Though we’re about to head into the biggest weekend of football with Sunday’s Super Bowl, today belongs to the next generation of players who are hoping to one day participate in the big game themselves. At the end of National Signing Day, we’ll know what colleges top-rated recruits will be signing with for the next few years of their lives.
While ESPN and other outlets will be closely following the top players, you won’t see too many Latinos signing their letters of intent. Of the more than 300 five- and four-star ranked athletes, only a small portion are Latinos – meaning that in a few years only a small number of Latinos are likely to make it to the NFL.
This is problematic, because as it stands, there’s only a few Latino players in the NFL. A 2012 ESPN Sports Poll found there were 25 million Latinos who considered themselves NFL fans, but in 2014, there were only 0.6 percent Latino players in the NFL, according to NJ.com. Part of this can be attributed to baseball and fútbol still being king among Latinos, but there’s other factors that keep Latinos from going to the NFL.
Recruiting rankings are, for the most part, correct about what players will have successful college runs, but being ranked three stars or below isn’t a death knell for a player. Because of this, we are looking back at five Latino footballers who didn’t get the attention they deserved during National Signing Day, but who have gone on to have stellar careers in the NFL:
As a high schooler in Burlington, Wisconsin, Tony Romo did not have a high enough rating to be recruited by a school with a strong football program. Instead, Romo went to Eastern Illinois University, where he played in a lower division, according to Bleacher Report.
Since then, Romo has gone to become the face of the Dallas Cowboys, and he has been named to the Pro Bowl four times.
As a three-star prospect, Max Garcia definitely wasn’t getting TV time on National Signing Day. Now at age 24, the NFL rookie started a few games for the Denver Broncos, the team with the best record in the AFC. So we can only expect big things from him, hopefully in his first Super Bowl game.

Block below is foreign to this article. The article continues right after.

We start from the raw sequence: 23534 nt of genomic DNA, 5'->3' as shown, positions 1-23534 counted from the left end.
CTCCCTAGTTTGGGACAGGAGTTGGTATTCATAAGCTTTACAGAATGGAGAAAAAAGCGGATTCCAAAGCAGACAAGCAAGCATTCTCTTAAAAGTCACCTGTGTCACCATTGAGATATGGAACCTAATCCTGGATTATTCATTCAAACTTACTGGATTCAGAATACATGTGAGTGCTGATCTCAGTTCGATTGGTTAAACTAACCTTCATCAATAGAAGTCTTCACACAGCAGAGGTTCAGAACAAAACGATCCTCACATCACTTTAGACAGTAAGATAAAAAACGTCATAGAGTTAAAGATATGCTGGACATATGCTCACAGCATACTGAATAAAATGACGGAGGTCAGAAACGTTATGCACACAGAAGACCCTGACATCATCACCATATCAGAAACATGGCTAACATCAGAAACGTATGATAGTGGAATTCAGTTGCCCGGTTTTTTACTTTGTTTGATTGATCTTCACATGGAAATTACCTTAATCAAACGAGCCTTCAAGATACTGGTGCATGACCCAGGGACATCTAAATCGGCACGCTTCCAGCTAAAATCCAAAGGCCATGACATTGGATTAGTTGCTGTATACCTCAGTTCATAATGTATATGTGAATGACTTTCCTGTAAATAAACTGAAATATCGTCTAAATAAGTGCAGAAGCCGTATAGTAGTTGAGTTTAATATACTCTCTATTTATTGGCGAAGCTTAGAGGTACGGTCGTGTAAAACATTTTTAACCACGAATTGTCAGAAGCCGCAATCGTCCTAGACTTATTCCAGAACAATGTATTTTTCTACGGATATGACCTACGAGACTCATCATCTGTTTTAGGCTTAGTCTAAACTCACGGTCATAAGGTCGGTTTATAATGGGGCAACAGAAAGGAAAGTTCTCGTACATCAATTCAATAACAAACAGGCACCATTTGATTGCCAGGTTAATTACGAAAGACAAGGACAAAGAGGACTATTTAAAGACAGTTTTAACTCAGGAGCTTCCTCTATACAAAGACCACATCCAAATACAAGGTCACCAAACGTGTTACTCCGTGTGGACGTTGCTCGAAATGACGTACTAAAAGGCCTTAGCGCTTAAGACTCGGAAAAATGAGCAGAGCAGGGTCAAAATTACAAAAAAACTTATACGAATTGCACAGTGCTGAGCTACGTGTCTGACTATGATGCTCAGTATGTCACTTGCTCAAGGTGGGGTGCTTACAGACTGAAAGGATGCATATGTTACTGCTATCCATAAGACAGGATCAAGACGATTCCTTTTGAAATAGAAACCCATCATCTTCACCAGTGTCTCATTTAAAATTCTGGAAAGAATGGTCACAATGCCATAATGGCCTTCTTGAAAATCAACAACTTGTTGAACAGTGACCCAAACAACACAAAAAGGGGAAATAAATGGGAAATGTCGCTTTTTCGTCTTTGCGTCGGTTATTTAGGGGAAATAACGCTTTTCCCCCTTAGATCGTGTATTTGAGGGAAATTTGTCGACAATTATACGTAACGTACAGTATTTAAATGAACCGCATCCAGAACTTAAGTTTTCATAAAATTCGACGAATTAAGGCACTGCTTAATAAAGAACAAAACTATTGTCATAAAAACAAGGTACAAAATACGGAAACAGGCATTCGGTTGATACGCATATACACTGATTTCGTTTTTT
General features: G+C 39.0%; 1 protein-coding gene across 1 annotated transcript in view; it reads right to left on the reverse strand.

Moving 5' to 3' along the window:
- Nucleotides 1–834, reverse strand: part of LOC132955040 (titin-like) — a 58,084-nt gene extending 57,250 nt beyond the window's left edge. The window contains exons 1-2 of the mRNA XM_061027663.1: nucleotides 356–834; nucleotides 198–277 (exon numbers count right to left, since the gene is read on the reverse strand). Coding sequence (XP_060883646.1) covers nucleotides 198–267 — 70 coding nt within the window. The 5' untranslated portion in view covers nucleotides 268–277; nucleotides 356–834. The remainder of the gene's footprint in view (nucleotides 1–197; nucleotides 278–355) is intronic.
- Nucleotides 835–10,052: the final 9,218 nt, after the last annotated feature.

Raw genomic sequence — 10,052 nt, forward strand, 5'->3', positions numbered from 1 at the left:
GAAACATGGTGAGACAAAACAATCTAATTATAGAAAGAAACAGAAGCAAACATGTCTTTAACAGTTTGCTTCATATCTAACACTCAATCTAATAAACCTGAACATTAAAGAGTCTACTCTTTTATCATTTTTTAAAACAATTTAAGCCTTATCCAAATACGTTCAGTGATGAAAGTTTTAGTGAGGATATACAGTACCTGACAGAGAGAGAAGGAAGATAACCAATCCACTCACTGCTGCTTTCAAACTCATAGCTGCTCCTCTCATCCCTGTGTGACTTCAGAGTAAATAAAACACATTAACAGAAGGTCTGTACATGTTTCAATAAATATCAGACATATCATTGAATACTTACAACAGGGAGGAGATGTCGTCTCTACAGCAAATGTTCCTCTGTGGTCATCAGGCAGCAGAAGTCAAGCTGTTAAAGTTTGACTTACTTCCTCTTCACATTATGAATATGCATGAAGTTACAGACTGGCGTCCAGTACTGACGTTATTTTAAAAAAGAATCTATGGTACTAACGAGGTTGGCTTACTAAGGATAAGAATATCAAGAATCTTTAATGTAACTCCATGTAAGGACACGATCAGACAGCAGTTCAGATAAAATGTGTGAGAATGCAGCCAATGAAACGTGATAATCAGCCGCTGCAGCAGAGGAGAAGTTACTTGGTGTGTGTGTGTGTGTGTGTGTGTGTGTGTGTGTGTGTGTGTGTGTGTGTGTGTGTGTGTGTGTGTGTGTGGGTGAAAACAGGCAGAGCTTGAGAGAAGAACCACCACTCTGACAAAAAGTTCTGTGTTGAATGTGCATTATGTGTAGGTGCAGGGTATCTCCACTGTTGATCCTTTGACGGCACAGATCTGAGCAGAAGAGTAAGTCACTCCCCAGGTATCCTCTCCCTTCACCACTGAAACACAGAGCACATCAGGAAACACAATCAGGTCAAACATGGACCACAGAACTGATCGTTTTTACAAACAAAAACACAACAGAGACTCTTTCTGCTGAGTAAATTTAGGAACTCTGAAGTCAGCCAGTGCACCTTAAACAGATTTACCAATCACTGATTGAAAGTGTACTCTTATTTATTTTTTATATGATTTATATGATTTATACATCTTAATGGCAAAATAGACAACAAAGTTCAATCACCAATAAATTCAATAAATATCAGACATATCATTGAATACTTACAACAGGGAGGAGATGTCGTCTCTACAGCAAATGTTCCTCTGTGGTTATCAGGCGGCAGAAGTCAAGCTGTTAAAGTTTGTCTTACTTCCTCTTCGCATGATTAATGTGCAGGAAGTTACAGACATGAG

Louis Vasquez was also a three-star recruit, who worked his way from the 354th best high school player to the 78th pick in the NFL draft. He starts for the Denver Broncos and protects Peyton Manning, one of the best quarterbacks of all time.
When Roberto Garza was in high school, a military recruiter tried to dissuade him from going into football. The man told him that Mexicans don’t play in the NFL, so that he would feel compelled to join the army.
But Garza didn’t listen to him. He decided to push forward, despite having been a walk-on at Texas A&M-Kingsville. The former Chicago Bears left guard started in 66 consecutive games from 2005 and 2010. And though his team didn’t come out victorious at Super Bowl XLI, Garza built a nice career for himself, including getting featured on the cover of Madden 09 En Español.
Victor Cruz had a difficult start in football. He was a two-star rank, and according to MassLive, he was asked to leave the University of Massachusetts twice because of grades. He wasn’t drafted into the NFL, but since then, he’s become its most recognizable Latino faces.
He caught a touchdown pass and did his signature salsa dance celebration in Super Bowl XLVI.